Luke 2:14: Gloria in altissimis Deo, et in terra pax hominibus voluntatis; Glory to God in the highest; and on earth peace to men of good will.
John 1:14: Et Verbum caro factum est, et habitavit in nobis; And the Word was made flesh, and dwelt among us.
To you and all your loved ones, I extend my best wishes for a Merry Christmas and a Blessed New Year. If you are reading this column during for the first time I offer you a cordial welcome and hope that you will return often. Christmas is a good time to begin a year built on the firm foundation of participation in the sacred mysteries of our faith and to become active in the church.
Philippians 4:4-5 Gaudete in Domino semper: iterum dico, gaudete. Dominus enim prope est. Rejoice in the Lord always; again I say, rejoice. Indeed, the Lord is near.
Zephaniah 3:14 Shout for joy, O daughter Zion! Sing joyfully, O Israel! Be glad and exult with all your heart.
Luke 3:18 Exhorting them in many other ways, he (John the Baptist) preached good news to the people.
The Third Sunday of Advent and the Fourth Sunday of Lent are traditionally known in the sacred liturgy of the Roman Rite by the Latin first words of their Gregorian Chant Introits (Entrance Chants), which remain even in the liturgical reform as the official opening music for these days. In Advent it is Gaudete, whereas in Lent it is Laetare; both are exhortations to the people of God to rejoice in the Lord. In fact, during the many centuries when these ancient and venerable chants were used exclusively, the congregation would immediately know the occasion not only by the words, but also by the proper music. It told them that the holy season of Christmas preparation or Easter preparation was half over. There is still the custom in many parishes to switch from violet colored vestments to rose colored ones, if these are available, but just for these two Sundays. Clearly, the theme in Advent is rejoicing in the grace won for us by our Divine Lord and Savior, Jesus Christ. Who wouldn’t want to be reborn in Christ?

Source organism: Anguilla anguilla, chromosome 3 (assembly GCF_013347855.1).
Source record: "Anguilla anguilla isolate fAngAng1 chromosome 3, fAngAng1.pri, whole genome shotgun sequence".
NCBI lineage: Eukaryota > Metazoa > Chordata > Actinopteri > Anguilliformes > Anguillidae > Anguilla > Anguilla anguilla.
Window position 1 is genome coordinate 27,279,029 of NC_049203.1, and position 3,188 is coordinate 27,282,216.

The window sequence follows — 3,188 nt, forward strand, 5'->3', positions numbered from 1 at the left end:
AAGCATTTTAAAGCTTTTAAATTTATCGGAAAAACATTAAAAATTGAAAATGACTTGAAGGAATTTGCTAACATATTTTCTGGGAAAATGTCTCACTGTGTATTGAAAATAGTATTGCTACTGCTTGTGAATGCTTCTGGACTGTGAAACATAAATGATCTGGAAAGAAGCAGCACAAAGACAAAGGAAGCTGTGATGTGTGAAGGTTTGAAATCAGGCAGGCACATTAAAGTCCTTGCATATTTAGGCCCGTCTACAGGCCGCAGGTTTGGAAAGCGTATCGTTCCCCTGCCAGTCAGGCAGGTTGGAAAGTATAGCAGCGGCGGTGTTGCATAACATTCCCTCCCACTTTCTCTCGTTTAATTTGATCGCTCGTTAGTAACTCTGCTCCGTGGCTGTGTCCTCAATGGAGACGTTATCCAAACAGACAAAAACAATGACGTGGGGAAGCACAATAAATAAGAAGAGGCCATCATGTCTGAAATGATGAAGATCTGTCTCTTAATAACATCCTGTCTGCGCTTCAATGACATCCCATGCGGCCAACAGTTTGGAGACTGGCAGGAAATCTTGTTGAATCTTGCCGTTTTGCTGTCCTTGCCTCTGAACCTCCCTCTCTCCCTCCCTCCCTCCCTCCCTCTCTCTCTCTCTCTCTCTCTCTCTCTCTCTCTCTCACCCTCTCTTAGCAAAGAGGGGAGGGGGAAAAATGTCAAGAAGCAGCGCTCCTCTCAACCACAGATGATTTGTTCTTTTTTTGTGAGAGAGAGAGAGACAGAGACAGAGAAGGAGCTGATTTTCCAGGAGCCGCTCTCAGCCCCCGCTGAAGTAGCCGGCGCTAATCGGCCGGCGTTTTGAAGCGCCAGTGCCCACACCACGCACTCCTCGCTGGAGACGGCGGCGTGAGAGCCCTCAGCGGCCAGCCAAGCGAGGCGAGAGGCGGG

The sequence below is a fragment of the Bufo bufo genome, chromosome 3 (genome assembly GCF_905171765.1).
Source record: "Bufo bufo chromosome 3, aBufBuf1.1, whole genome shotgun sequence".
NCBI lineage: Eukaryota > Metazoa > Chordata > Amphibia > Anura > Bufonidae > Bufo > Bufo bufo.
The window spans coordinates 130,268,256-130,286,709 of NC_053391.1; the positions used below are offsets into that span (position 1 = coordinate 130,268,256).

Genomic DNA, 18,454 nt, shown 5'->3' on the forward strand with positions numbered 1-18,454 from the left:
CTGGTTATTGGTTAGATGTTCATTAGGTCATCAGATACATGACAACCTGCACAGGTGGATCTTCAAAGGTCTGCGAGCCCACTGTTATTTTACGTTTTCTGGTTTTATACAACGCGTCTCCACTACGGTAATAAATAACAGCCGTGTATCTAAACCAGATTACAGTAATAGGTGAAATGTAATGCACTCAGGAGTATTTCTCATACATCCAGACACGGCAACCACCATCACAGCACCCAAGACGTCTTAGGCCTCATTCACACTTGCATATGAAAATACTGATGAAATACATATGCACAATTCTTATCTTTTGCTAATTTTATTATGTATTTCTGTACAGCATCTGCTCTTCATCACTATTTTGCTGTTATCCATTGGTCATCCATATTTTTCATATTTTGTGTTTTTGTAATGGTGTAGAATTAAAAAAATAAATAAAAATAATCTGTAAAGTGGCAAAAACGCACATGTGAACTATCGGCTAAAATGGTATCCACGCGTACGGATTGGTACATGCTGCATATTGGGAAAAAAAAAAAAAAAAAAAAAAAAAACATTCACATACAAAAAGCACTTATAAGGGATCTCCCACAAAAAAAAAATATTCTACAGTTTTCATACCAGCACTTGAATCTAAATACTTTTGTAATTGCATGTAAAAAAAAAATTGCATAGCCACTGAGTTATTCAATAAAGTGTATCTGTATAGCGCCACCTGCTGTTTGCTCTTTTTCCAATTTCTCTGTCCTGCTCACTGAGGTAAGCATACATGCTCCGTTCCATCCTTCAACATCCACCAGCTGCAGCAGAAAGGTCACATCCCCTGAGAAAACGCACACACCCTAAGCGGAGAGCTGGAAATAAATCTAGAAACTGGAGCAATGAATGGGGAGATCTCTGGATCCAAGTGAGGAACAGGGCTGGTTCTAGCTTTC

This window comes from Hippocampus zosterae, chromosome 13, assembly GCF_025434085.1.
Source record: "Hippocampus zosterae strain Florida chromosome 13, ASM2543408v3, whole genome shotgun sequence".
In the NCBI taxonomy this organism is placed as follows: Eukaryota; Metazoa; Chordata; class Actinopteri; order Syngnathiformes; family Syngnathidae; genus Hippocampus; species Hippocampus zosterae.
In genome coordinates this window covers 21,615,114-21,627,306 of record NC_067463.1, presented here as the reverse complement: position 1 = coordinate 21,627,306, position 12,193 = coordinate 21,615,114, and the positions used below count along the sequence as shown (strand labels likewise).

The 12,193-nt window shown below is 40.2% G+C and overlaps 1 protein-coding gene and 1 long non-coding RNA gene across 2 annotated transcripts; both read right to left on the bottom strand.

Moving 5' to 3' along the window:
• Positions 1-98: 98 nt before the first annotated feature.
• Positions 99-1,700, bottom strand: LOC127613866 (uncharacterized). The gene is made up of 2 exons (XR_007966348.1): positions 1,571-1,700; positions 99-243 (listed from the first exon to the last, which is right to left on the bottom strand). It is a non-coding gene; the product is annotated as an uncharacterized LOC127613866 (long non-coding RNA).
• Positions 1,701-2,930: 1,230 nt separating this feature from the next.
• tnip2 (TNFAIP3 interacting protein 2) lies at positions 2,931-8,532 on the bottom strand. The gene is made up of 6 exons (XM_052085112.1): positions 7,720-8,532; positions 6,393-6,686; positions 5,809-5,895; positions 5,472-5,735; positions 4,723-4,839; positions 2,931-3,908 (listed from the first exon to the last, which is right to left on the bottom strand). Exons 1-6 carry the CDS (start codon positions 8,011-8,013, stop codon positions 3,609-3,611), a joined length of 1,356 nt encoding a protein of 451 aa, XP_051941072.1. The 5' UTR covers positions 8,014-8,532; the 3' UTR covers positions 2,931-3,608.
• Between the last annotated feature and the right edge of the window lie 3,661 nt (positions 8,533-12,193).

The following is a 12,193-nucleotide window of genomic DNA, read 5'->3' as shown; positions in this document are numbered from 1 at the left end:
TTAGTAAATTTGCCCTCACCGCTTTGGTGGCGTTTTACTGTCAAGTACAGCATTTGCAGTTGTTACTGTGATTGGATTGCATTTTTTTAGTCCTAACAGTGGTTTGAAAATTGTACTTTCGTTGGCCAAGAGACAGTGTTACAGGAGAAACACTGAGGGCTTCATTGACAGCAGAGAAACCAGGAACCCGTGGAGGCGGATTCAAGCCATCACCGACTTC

Immaculate Conception of the Blessed Virgin Mary – Saturday, December 8th, 2018
Tota pulchra es, Maria, et macula originalis non est in te. Tu gloria Jerusalem, tu laetitia Israel, tu honorificentia populi nostri; You are all beautiful, Mary, and the original stain (of sin) is not in you. You are the glory of Jerusalem, you are the joy of Israel, you give honor to our people.
On the eve of this Solemnity, exactly seventy-seven years ago, the Empire of Japan bombed Pearl Harbor. The next day, President Roosevelt announced that we were at war. He spoke of “the day that will live in infamy.” Thus began our participation in the sad events of World War II, which had already begun in Europe in 1939. We would be at war until the defeat of Japan on August 15, 1945. A whole generation, and indirectly those after, would be formed by these tragic years of war.